Week 3: 26 June – 2 July

Arquiteturas team believes this break is a great opportunity to look back at the festival’s last seven editions and provide viewers staying indoors worldwide with a selected retrospective of free streaming films. Each film will be released every Friday, running until next year’s edition, and can be viewed for one week. This initiative aims to provide visibility to the films and the makers and their contribution to initiating great discussions through their build environment stories. A live Q&A with the filmmakers, producers or authors will be announced whenever this is made possible, via the festival’s Instagram and FB pages.




Petra Noordkamp, 2012, The Netherlands, 16’

La Madre, il Figlio e l’Architetto (The Mother, the Son and the Architect) is a short film about a church in the form of a sphere in Gibellina, a town in Sicily that was destroyed by an earthquake in 1968 and was reconstructed in the 1980s. I came across this church by chance and became intrigued by its remarkable design. My fascination with this building intensified when I discovered that this church was designed by the influential Italian architect Ludovico Quaroni (1911-1987). He was the father of Emilio Quaroni, a young man with whom I had a brief relationship in the 1990s. After the contact with Emilio deteriorated I found out in 2001 that Emilio murdered his own mother in the same year. This film traces my investigation into what prompted Emilio to commit this act, but I particularly want to reveal how the architectural perception of a building is tinted by an event, by an encounter some 15 years earlier.


Petra Noordkamp, 2015, The Netherlands, 15’

A monumental white Cretto, begun in 1985, covers a hillside in the remote of western Sicily, it is both Land art – a vast monochrome embedded in the landscape – and a memorial to the town of Gibellina that was devastated by an earthquake in January 1968. Hundreds of people died in villages along the Belice Valley and tens of thousands were left homeless. After living in temporary shelters for almost a decade, the surviving residents of Gibellina resettled in Gibellina Nuova, several miles away. Invited to make an artwork for the new town, Burri instead envisioned an architectural sculpture that would cover the ruins and represent both the seismic disaster and the destroyed urban plan. Crumbled masonry was compacted within retaining walls and covered in an enormous shroud of white cement. The fissures of the resulting Cretto function as pathways that wind through an area of roughly 20 acres. Construction ceased in 1989 but was restarted in 2014 in order to build the last section of Burri’s original design.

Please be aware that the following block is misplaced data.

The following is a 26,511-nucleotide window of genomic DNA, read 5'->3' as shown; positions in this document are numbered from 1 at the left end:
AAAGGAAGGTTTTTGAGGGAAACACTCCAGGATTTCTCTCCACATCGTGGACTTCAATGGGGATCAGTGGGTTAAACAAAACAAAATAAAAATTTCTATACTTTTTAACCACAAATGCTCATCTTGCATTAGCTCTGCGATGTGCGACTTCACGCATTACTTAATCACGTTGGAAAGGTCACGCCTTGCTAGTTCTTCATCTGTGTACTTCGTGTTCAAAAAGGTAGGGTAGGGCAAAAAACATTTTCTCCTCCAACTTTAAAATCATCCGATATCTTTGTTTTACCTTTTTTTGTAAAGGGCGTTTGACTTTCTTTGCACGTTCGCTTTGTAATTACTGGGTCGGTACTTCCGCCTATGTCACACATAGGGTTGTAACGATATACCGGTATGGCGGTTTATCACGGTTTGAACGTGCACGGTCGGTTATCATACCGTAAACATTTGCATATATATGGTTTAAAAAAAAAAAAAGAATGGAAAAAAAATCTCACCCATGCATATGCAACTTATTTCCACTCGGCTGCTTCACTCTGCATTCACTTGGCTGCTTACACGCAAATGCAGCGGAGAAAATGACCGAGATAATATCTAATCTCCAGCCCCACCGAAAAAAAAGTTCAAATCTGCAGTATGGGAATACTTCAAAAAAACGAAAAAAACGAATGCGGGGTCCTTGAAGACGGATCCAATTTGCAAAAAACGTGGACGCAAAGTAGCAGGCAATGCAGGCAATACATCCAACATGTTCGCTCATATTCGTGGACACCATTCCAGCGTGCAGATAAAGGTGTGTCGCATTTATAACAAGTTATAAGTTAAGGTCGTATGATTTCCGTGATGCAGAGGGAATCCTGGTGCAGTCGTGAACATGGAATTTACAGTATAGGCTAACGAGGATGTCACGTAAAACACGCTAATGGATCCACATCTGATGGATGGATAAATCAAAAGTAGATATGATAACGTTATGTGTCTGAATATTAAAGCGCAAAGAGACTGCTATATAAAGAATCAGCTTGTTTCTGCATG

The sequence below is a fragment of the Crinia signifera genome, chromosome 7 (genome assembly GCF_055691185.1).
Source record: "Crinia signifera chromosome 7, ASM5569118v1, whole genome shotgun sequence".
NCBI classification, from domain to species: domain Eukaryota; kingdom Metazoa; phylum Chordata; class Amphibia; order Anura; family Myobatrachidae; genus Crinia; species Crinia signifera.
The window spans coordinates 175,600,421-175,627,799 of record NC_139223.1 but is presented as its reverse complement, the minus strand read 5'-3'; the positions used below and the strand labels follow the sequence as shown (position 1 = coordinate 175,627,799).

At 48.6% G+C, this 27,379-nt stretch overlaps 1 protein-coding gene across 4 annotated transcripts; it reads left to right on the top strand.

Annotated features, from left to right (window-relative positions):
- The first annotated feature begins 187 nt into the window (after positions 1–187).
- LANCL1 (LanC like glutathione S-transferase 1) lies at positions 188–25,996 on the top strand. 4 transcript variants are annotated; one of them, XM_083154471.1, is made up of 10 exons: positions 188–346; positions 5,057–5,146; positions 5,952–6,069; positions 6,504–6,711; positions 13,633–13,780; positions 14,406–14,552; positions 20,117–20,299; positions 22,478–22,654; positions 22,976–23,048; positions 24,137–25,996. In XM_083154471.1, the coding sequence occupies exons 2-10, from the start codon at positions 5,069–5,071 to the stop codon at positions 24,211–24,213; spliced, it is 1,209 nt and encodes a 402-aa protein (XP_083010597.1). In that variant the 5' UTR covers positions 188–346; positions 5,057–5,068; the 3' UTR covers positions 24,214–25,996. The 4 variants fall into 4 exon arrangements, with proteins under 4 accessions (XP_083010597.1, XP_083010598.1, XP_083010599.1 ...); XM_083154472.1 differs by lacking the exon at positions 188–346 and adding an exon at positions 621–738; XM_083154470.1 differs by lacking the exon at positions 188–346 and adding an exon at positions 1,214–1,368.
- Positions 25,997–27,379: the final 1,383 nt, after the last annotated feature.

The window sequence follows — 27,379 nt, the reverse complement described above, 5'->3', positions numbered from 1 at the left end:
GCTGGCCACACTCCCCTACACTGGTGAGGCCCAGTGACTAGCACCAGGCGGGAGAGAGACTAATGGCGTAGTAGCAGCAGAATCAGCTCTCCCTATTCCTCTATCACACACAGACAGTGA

Commissioned by the Guggenheim Museum in New York, I visited the site several times over the past year to create a film that captures Grande Cretto as an experiential work of art filled with sense of place, memory and history.

‘this usually poignant work of land art is represented here by a film by Petra Noordkamp that ends the show on a high note. Burri’s cracks are in this case pathways for visitors, evoking both a ghostly street plan and an earthquake’s rivening power.’
The New York Times , October 9, 2015


Petra Noordkamp, 2014, The Netherlands, 10’

Arcadia is a short film about the town Gibellina. In 1968, the Belice Valley in western Sicily was devastated by an earthquake. Gibellina suffered the worst destruction: no building was left intact, and the homeless lived in prefabricated buildings for more than 10 years. Gibellina Nuova was rebuilt 20 kilometers from the previous town.
Ludovico Corrao, mayor of Gibellina at the time, wanted to keep the tight-knit community together, and developed the project ‘Dream in Progress’. Prestigious city planners, architects and leading Italian artists were called in to contribute to this new town, creating together a city of modern art. Gibellina features beautiful buildings and works of art, but most areas of the city bear little relation to one another, and this creates an atmosphere of severe alienation.

The architecture of Gibellina evokes, for me, the paintings of Giorgio de Chirico and the films of Michelangelo Antonioni. In my film I undertake to capture and to enlarge the feeling of desolation experienced by wandering through this intriguing town.

About Petra Noordkamp

Dutch artist Petra Noordkamp (1967) lives and works in Amsterdam. She photographs and makes short films in which she explores the influence of experiences, memories, movies and dreams on the perception of architecture and the urban environment. Her work has recently been shown in the Guggenheim Museum in New York, the Centre Pompidou in Paris and the MAXXI in Rome. Once in a while she also curates exhibitions.